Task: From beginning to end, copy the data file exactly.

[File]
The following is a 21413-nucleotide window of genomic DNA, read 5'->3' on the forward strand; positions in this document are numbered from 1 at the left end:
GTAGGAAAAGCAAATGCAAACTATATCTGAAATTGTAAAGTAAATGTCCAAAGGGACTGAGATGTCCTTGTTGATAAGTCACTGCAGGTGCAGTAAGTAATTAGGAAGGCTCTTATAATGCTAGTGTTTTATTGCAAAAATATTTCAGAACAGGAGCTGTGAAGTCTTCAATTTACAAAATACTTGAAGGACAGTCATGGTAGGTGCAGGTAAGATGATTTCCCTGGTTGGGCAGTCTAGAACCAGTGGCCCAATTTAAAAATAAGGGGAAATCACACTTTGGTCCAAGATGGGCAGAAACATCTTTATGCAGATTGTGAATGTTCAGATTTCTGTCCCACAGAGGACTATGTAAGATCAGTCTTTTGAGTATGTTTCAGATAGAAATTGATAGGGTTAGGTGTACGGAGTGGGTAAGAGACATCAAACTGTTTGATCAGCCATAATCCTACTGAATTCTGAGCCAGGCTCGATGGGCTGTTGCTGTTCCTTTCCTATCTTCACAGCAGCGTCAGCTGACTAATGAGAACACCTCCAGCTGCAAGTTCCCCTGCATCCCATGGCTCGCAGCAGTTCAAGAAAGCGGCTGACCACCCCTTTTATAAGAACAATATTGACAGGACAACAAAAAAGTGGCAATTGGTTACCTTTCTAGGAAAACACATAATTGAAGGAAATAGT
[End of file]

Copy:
The following is a 21413-nucleotide window of genomic DNA, read 5'->3' on the forward strand; positions in this document are numbered from 1 at the left end:
GTAGGAAAAGCAAATGCAAACTATATCTGAAATTGTAAAGTAAATGTCCAAAGGGACTGAGATGTCCTTGTTGATAAGTCACTGCAGGTGCAGTAAGTAATTAGGAAGGCTCTTATAATGCTAGTGTTTTATTGCAAAAATATTTCAGAACAGGAGCTGTGAAGTCTTCAATTTACAAAATACTTGAAGGACAGTCATGGTAGGTGCAGGTAAGATGATTTCCCTGGTTGGGCAGTCTAGAACCAGTGGCCCAATTTAAAAATAAGGGGAAATCACACTTTGGTCCAAGATGGGCAGAAACATCTTTATGCAGATTGTGAATGTTCAGATTTCTGTCCCACAGAGGACTATGTAAGATCAGTCTTTTGAGTATGTTTCAGATAGAAATTGATAGGGTTAGGTGTACGGAGTGGGTAAGAGACATCAAACTGTTTGATCAGCCATAATCCTACTGAATTCTGAGCCAGGCTCGATGGGCTGTTGCTGTTCCTTTCCTATCTTCACAGCAGCGTCAGCTGACTAATGAGAACACCTCCAGCTGCAAGTTCCCCTGCATCCCATGGCTCGCAGCAGTTCAAGAAAGCGGCTGACCACCCCTTTTATAAGAACAATATTGACAGGACAACAAAAAAGTGGCAATTGGTTACCTTTCTAGGAAAACACATAATTGAAGGAAATAGT